"But shun profane and vain babblings: for they will increase unto more ungodliness. And their word will eat as doth a canker: of whom is Hymenaeus and Philetus." (2 Timothy 2:16-17)
Paul's earlier warning about "word fights" (2 Timothy 2:14) is strengthened in the text above with a different emphasis. Word fights are "picky" debates started by quarrelsome people. They are useless and divisive. They create conflicts and schisms.
Profane and vain babblings, however, are worldly and valueless "noise." Less obvious and more subtle than fighting, they have the effect of destroying godliness. "But refuse profane |ungodly| and old wives' fables |myths, baseless stories|, and exercise thyself rather unto godliness" (1 Timothy 4:7).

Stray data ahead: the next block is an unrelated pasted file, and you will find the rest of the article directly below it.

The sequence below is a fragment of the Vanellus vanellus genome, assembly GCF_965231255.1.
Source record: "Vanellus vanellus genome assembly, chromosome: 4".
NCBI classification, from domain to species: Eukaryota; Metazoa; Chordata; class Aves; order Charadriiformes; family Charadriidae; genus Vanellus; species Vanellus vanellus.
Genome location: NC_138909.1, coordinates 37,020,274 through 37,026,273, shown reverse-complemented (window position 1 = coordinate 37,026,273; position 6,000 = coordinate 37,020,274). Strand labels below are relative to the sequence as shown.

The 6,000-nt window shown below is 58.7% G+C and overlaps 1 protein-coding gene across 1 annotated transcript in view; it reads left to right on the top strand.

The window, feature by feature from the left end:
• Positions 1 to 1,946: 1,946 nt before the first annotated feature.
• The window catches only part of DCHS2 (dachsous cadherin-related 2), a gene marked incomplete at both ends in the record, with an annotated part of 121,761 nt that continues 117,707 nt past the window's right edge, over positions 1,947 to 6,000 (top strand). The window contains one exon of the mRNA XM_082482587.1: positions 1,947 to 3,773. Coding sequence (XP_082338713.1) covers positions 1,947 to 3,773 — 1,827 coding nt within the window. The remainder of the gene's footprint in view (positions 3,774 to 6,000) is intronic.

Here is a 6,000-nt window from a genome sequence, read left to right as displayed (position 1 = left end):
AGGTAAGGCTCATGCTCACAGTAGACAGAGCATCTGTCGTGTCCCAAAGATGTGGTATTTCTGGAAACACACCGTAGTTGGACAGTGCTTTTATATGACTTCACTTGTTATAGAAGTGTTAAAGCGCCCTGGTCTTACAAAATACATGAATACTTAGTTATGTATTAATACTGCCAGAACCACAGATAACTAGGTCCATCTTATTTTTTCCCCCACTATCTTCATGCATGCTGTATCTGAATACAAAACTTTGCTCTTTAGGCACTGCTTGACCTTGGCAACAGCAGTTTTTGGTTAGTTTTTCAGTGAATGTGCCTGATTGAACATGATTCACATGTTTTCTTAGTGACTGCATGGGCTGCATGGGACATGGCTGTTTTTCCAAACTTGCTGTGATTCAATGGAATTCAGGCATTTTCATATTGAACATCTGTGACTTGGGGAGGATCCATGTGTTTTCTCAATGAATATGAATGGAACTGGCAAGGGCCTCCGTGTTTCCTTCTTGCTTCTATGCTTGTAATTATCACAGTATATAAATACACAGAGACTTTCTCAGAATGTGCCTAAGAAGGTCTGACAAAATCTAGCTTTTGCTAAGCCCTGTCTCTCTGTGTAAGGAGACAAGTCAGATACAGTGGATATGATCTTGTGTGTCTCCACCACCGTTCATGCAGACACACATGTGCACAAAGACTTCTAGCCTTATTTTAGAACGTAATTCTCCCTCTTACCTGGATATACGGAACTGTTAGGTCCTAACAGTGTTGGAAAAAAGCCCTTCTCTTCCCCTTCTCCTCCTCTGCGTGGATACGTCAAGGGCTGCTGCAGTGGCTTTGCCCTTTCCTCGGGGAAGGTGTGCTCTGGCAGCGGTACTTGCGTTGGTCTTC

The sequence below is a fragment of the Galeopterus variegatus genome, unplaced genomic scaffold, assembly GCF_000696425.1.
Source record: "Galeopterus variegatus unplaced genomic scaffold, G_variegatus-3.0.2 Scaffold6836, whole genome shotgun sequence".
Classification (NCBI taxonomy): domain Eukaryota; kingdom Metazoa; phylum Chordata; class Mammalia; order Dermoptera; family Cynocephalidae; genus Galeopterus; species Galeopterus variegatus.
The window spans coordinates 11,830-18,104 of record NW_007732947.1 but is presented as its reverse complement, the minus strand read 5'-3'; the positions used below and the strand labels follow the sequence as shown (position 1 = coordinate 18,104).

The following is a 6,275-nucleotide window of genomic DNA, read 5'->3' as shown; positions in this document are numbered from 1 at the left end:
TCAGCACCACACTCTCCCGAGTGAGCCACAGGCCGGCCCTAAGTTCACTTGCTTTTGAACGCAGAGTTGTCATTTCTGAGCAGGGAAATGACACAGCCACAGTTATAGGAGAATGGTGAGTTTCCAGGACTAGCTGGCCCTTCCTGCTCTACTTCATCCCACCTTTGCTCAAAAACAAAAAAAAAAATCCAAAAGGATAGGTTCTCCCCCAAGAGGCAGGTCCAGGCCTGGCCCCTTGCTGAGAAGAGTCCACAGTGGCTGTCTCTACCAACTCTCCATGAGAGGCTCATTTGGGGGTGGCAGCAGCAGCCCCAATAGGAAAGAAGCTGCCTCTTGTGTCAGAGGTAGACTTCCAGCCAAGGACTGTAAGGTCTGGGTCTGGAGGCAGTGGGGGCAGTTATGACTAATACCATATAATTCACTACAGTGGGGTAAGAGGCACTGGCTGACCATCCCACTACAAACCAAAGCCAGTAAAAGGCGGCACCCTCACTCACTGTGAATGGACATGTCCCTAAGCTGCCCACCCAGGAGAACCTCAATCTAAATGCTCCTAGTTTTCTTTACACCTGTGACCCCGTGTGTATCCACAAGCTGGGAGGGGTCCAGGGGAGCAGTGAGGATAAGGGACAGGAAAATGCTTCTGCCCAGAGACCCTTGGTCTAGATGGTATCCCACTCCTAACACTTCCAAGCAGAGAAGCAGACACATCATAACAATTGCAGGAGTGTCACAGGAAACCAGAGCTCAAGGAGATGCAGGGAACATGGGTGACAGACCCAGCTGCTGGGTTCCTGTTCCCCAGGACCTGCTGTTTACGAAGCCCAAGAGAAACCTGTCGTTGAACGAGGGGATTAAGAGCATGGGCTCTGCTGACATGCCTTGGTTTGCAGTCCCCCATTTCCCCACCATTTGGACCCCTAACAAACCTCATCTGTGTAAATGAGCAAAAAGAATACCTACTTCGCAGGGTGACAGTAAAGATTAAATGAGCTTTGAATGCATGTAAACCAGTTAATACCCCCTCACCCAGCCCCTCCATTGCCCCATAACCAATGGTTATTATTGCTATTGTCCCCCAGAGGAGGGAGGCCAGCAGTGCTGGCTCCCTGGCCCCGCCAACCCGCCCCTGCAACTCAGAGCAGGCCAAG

Because "godliness is profitable unto all things, having promise of the life that now is, and of that which is to come" (1 Timothy 4:8), Paul strongly urged Timothy to "keep |guard| that which is committed to thy trust, avoiding profane and vain babblings, and oppositions of science falsely so called: which some professing have erred concerning the faith" (1 Timothy 6:20-21).
The "oppositions" spoken of are the "antithesis"—the conflict, the stand against knowledge. Paul calls this anti-knowledge a pseudonumos—a false name. It sounds like knowledge but is not true.
The results of these "babblings" are not good. Ungodliness will increase. Error will eat away at spiritual health and truth like gangrene. The two church leaders that Paul mentions, Hymenaeus and Philetus, are listed as examples of such a cancer. They taught that the resurrection had already occurred for the saints.
Peter's warning is very similar: "Beware lest ye also, being led away with the error of the wicked, fall from your own stedfastness" (2 Peter 3:17). HMM III